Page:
* Housing:

How satisfied were you with your living arrangements?

For all the time we spent in hostels or hotels and not with a homestay family, we stayed in very nice places. All of our hotels were very comfortable, had access to clean water, hot showers, food, etc. I felt very safe everywhere we stayed. My homestay families were incredible. Most homes in Vietnam do not have air conditioning. Most homes in Morocco have sleeping space in common areas on couches. There are certain adjustments necessary to make in each place, but I always felt at home and welcomed, safe, and well taken care of.

* Food:

The stipend for food is incredible. I spent less money than I normally would at my home institution on food and was never hungry. The food in Vietnam provided the best balance in diet. The food in Morocco and Bolivia is very sugary and has a lot of meat. I am not vegetarian, but I think in many cases vegetarians actually were given better food despite the rarity of vegetarianism in Morocco and Bolivia. I didn't eat many vegetables. BUT this is all part of the experience of living in these countries, and is by no fault of the program. I am grateful for all the meals I had, people were always so generous with food and I ate tremendous meals constantly with lots of different plates. You have to be willing to eat whatever is served you, as you rarely have the opportunity to choose or to cook for yourself. I was never hungry from being uncomfortable eating the food given me. I don't like fish, but fish is very popular in Vietnam. This was rarely a problem though. Home stay families are usually willing to work with students and accommodate their preferences.

* Social & Cultural Integration:

How integrated did you feel with the local culture?

The homestays were crucial for integration. Because we spend so much time in our own group, and because we only have four-five weeks in each country, it is harder to meet many local students and build relationships with people in the community. How well you are integrated is very much in your own hands and what you chose to do in your free time and how much time you spend with your family. Because I could speak spanish with my host family in Bolivia, they taught and showed me so much about Bolivian and Cochabamban culture. I could not speak Arabic or French with my host family in Morocco, so I was not able to learn as much from them, though there were still great cultural and life lessons to be had there! Also, living in the medina in Morocco and in smaller cities (Can Tho, Vietnam; Cochabamba, Bolivia), as opposed to spending all our time in larger cities, enabled me to get a much better grasp of the culture.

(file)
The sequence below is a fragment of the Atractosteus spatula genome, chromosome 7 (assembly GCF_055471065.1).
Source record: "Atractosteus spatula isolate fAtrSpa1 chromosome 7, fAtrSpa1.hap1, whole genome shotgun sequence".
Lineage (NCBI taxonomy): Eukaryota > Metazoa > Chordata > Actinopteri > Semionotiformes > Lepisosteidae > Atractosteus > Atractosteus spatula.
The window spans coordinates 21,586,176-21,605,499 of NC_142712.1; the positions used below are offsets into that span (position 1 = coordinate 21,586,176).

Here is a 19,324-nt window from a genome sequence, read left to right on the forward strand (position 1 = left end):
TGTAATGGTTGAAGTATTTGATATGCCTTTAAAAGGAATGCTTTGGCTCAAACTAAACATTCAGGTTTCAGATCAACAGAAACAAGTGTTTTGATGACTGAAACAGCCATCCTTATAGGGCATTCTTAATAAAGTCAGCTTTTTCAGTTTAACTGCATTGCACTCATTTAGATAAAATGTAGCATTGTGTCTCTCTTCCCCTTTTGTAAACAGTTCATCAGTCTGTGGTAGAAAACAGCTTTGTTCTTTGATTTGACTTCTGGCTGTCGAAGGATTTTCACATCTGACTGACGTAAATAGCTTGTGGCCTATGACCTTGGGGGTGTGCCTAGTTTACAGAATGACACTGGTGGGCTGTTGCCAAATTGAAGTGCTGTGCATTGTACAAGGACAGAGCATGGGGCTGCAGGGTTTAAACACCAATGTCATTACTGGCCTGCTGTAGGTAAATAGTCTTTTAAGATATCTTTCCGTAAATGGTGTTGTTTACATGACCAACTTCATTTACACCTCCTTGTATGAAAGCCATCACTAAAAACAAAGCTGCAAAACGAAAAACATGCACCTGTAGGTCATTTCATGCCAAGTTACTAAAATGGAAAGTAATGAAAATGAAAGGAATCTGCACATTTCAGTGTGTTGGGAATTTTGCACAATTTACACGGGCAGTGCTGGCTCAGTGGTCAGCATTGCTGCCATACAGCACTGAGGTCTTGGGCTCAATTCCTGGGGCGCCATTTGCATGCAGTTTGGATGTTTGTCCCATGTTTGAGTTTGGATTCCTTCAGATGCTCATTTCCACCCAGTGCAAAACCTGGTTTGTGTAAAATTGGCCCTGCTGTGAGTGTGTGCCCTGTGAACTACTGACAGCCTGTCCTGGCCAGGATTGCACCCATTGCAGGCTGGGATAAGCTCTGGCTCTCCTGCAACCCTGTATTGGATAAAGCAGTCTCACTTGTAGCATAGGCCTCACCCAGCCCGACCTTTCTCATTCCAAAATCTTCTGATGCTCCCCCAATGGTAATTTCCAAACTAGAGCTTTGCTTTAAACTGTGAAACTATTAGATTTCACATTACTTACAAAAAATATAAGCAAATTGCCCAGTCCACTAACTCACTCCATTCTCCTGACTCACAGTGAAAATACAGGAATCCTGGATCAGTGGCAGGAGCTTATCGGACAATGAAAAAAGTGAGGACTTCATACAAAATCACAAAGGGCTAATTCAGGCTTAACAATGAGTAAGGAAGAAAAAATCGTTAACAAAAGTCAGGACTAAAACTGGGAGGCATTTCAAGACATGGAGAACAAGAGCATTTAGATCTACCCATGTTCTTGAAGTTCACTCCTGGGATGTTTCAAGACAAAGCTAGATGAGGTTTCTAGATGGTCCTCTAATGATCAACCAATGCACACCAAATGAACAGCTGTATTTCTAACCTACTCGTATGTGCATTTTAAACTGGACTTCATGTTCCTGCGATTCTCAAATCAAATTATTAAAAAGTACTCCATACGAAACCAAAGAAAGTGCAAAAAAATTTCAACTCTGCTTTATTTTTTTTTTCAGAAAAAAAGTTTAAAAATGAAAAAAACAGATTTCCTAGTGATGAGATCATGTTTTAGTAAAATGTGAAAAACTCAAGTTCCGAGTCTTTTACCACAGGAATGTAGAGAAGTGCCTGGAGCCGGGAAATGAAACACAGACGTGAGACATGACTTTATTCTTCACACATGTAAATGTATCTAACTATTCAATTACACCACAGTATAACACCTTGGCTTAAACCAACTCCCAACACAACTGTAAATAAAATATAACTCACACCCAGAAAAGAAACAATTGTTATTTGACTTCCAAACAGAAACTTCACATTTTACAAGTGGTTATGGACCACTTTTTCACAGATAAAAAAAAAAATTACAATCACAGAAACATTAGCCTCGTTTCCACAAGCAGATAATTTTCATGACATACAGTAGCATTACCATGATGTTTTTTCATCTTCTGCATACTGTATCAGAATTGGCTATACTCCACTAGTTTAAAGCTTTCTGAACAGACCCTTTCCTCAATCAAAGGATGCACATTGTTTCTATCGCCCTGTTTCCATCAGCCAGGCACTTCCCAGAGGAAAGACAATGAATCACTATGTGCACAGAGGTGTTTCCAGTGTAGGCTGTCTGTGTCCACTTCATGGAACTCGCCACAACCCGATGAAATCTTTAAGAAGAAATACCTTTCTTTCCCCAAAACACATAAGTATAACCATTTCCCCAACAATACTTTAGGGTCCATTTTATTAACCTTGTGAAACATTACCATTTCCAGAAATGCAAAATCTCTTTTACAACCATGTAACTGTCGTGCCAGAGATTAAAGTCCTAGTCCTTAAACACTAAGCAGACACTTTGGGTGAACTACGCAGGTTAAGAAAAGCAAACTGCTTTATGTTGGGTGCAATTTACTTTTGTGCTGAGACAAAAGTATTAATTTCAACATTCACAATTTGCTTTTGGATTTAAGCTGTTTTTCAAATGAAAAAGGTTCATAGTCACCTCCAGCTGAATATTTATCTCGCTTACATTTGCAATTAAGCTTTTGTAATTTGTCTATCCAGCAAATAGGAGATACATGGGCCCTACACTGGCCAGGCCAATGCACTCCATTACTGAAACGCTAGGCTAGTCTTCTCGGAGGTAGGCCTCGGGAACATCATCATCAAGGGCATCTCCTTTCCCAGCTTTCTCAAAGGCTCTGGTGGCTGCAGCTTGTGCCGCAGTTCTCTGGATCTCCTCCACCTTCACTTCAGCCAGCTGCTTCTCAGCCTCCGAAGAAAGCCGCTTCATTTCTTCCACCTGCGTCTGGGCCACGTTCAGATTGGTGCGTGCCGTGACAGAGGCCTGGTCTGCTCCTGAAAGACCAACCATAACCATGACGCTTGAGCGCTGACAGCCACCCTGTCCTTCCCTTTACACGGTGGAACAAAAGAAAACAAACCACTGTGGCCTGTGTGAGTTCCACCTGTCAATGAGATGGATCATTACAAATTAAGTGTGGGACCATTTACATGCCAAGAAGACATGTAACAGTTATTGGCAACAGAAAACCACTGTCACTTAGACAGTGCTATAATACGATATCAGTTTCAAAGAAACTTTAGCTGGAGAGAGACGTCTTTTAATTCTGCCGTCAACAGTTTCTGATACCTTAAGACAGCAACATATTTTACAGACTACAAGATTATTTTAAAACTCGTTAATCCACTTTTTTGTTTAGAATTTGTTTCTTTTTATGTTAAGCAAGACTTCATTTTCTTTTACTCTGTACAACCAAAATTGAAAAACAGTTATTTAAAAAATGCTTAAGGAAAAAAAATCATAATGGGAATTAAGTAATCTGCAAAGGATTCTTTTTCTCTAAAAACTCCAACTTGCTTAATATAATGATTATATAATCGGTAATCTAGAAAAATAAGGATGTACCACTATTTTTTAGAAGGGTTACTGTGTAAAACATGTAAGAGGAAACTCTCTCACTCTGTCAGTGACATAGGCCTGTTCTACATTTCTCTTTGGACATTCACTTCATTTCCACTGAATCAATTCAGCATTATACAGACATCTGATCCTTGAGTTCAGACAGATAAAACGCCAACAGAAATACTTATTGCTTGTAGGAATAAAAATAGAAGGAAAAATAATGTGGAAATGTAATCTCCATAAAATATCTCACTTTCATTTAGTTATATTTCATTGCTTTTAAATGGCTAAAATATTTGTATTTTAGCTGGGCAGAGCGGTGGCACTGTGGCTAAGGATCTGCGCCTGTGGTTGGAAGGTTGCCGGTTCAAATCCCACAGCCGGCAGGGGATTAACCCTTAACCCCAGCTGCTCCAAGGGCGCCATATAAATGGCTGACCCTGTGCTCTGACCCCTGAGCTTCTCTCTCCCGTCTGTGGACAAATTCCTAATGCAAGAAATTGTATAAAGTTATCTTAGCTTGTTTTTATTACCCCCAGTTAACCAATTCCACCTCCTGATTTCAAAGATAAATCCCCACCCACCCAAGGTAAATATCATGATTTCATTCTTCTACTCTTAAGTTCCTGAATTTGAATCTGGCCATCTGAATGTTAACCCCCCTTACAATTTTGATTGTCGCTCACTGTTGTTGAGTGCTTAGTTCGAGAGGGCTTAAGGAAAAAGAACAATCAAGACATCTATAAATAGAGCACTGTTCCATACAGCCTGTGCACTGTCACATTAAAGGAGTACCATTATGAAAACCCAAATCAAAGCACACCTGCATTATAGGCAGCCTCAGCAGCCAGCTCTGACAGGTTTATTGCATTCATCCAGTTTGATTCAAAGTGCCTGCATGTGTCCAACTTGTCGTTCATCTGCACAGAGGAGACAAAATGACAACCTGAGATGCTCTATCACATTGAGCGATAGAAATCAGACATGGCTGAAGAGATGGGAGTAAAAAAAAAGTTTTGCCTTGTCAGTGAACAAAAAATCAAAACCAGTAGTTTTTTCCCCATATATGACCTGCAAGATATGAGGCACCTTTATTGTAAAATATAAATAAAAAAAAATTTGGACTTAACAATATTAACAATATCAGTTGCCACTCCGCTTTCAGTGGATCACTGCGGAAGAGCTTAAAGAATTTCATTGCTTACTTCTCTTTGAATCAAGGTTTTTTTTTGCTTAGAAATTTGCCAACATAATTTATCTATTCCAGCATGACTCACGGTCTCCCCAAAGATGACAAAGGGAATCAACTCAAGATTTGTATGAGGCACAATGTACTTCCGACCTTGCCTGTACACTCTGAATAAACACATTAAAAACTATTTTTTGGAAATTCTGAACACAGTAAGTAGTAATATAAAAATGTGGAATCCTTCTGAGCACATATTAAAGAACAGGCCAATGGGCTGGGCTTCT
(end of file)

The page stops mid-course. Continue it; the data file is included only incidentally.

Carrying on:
* Health Care:

How well were health issues addressed during the program?

When I was sick I was taken to a great private clinic in Bolivia. It was nearby, it was clean, I received loads of attention, and it was amazingly inexpensive. My health needs were immediately given attention and the country coordinators paid for it all and I paid them back when I had the money. People were sick throughout the program from problems adjusting to the food, and the program was understanding of this. We all talked about our health issues openly and there was lots of support to help us get back on our feet!

* Safety: